U.S. Returns Ancient Assyrian Artifact to Palestinian Authority, Causing Ruckus in Israel
By: John Mason / Arab America Contributing Writer
The U.S. Office of Palestinian Affairs recently returned to the Palestinian Authority a rare Assyrian ceremonial spoon almost 3,000 years old. On being looted from a site near the Palestinian village of Khirbet al-Koum, the Iron Age spoon ended up in the hands of a Manhattan antiquities collector. Israeli reporting on the return of the looted artifact differed sharply from outside reports. One such story was titled, “US spoon-feeds the Palestinian Authority a looted artifact.”
The Story at Face Value: U.S. Repatriates Cultural Antiquity to Palestinian Authority
The U.S. Office of Palestinian Affairs, on Thursday, January 5, presented the Palestinian Authority with a rare cultural object. The object was a ceremonial spoon dating to a period of Assyrian civilization 700-800 B.C. That made it almost 3,000 years old. The spoon was used to ladle incense onto fires and braziers at rites venerating the gods and the dead. It is carved from ivory, with an etched winged figure on its front side. Criminal investigations show it was stolen from an archaeological site in the Khirbet al-Koum area of Hebron by antiquities trafficking looters and smugglers.
As the U.S. Office of Palestinian Affairs reported, the return of the Iron-age cosmetic spoon “is the first ever event of such repatriation from the United States to the Palestinian Authority in history, during which U.S. and Palestinian officials shared their mutual respect and appreciation for cultural heritage and history, acknowledging the importance of cultural exchange in strengthening the U.S – Palestinian relationship.”
First Time U.S. ever Returned Looted Antiquity to Palestine
Upon being looted from the Palestinian village site, the Iron Age spoon ended up in the hands of a Manhattan antiquities collector. According to artnetnews.com, the spoon “is one of 180 stolen antiquities, collectively valued at $70 million, that the Manhattan District Attorney’s office seized from billionaire collector Michael Steinhardt.” The spoon had been in his hands since January 2003, when Steinhardt bought it from an Israeli antiquities dealer named Gil Chaya.
After a multi-year, multi-national investigation of Steinhardt, the Manhattan DA placed an unprecedented lifetime ban on him from collecting cultural antiquities. Artnetnews.com reported, “The severity of the penalty reflected the fact that Steinhardt spent decades working with smugglers to knowingly acquire stolen art. His pursuit of ‘new’ additions to showcase and sell knew no geographic or moral boundaries, as reflected in the sprawling underworld of antiquities traffickers, crime bosses, money launderers, and tomb raiders he relied upon to expand his collection.”
News source Dearborn.com reported, “As part of a deal to avoid prosecution, Steinhardt agreed in late 2021 to turn over $70 million worth of stolen antiquities that authorities claim were illegally acquired in Israel.”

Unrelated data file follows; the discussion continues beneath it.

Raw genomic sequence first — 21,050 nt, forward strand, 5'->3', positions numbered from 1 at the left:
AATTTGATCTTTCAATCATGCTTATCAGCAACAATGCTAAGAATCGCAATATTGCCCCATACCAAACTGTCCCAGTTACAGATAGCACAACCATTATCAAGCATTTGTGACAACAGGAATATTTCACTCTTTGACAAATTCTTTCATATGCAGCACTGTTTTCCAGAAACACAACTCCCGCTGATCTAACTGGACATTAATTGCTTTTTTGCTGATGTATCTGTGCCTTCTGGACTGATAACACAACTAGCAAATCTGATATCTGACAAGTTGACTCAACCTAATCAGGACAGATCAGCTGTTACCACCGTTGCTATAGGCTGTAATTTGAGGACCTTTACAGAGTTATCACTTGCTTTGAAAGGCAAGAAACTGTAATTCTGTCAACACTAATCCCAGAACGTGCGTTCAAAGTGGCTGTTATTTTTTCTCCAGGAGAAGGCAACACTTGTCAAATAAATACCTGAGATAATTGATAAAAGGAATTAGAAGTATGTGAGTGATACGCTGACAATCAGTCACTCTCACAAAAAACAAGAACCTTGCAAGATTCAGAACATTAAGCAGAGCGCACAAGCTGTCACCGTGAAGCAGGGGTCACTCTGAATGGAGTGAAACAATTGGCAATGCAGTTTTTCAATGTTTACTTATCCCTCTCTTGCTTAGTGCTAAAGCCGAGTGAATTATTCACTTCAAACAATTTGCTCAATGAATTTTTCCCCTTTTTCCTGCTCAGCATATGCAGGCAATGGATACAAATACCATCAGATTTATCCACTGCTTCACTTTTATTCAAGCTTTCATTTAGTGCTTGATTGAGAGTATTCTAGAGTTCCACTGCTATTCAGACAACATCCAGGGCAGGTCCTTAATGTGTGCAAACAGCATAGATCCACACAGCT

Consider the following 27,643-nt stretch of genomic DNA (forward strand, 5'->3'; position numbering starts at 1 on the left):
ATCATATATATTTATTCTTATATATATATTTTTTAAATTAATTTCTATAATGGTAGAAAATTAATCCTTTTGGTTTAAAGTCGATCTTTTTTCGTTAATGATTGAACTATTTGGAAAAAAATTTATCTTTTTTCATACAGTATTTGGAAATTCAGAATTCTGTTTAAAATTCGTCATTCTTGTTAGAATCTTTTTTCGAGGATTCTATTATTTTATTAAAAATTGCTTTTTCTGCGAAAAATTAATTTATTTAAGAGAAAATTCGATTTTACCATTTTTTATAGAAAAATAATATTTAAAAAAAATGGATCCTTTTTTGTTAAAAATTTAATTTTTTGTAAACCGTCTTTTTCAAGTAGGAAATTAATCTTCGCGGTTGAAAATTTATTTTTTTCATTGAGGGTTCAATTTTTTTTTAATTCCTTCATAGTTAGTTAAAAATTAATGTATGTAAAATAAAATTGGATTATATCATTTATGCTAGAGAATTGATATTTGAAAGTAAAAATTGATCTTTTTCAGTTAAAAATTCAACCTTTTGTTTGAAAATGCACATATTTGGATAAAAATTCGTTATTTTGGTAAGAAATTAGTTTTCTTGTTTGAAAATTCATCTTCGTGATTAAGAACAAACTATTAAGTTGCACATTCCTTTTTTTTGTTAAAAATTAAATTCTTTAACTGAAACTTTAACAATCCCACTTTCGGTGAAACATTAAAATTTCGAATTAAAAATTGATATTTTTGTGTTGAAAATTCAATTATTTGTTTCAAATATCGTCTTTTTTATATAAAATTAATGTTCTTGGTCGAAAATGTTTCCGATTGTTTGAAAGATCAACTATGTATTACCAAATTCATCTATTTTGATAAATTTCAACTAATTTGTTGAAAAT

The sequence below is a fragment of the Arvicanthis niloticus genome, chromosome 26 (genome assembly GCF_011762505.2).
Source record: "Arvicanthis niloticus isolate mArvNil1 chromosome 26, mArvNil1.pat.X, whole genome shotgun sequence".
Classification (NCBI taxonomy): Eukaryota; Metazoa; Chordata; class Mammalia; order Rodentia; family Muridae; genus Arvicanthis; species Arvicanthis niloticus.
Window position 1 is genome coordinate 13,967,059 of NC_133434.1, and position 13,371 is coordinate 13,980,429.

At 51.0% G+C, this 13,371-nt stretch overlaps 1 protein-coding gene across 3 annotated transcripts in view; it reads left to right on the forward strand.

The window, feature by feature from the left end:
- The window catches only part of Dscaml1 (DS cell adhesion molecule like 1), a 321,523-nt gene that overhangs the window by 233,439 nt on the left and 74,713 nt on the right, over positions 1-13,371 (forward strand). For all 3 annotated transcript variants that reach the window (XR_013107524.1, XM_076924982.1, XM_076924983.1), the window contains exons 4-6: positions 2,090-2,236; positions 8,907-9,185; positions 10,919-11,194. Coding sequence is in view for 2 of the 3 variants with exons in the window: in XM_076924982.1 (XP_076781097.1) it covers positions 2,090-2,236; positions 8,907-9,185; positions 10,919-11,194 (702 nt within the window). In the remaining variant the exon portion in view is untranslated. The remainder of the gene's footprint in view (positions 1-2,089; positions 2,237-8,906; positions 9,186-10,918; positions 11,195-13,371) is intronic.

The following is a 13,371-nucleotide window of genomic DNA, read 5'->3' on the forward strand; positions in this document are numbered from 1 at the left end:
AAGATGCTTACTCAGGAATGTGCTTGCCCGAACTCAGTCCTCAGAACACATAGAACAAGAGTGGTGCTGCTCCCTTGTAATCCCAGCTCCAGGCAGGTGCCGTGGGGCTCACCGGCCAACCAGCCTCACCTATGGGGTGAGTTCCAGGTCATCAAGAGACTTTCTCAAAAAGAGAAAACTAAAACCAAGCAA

A Ruckus in Israel over the Repatriated Palestinian Spoon
Reporting on the return of the looted artifact inside Israel was much different than outside reports. The Jewish News Service, for example, headed its story on the repatriation, “US spoon-feeds the Palestinian Authority a looted artifact.” JNS pointedly noted, “As the U.S. lauds the event as a ‘historic repatriation,’ there is no indication as to what makes this object culturally Palestinian.”
That same news service purposely clarified a certain timeframe surrounding the return of the artifact: “Modern concepts of ‘Palestine’ only began to emerge in the mid-19th century. It would not be until the mid-20th century—two decades after the birth of the State of Israel—that Arabs in the disputed territories would begin to show signs of a distinctive national identity.”
As we know, many national identities, especially in the Middle East, did not evolve until the 20th century, after colonial powers were pressured to withdraw from what became nations on their own—excepting Palestine. Even more emphatic is Israel’s military occupation of the Palestinians after the 1967 Arab-Israel war.
JNS further suggested that no evidence exists to suggest that the spoon is culturally Palestinian. Nevertheless, the head of the U.S. Office of Palestinian Affairs, George Noll, stated that it is an example of Palestinian cultural patrimony.
Besides the Israeli news service’s title about the U.S. “spoon-feeding” Palestinians, other provocative titles appeared in the Israel press. Two additional examples are, “Biden Helps Create Fake Palestinian History — Why bolster a phony Palestinian narrative that denies Jewish history and puts peace further out of reach?” and “Palestinians have a new symbol of resistance — the spoon.”
For Palestinians identifying with the Assyrian spoon as theirs, little things can mean a lot. For some Israelis, though namely the press, it is easy to belittle stories like this. The U.S. foray into the subject of cultural artifacts and possible links to national identity is perhaps compelling, though also curious. The U.S. would need to go a lot further in supporting the Palestinians if it were to advance the progress of a Palestinian identity worth the paper it’s written on.
John Mason, PhD., who focuses on Arab culture, society, and history, is the author of LEFT-HANDED IN AN ISLAMIC WORLD: An Anthropologist’s Journey into the Middle East, New Academia Publishing, 2017. He has taught at the University of Libya, Benghazi, Rennselaer Polytechnic Institute in New York, and the American University in Cairo; John served with the United Nations in Tripoli, Libya, and consulted extensively on socioeconomic and political development for USAID and the World Bank in 65 countries.
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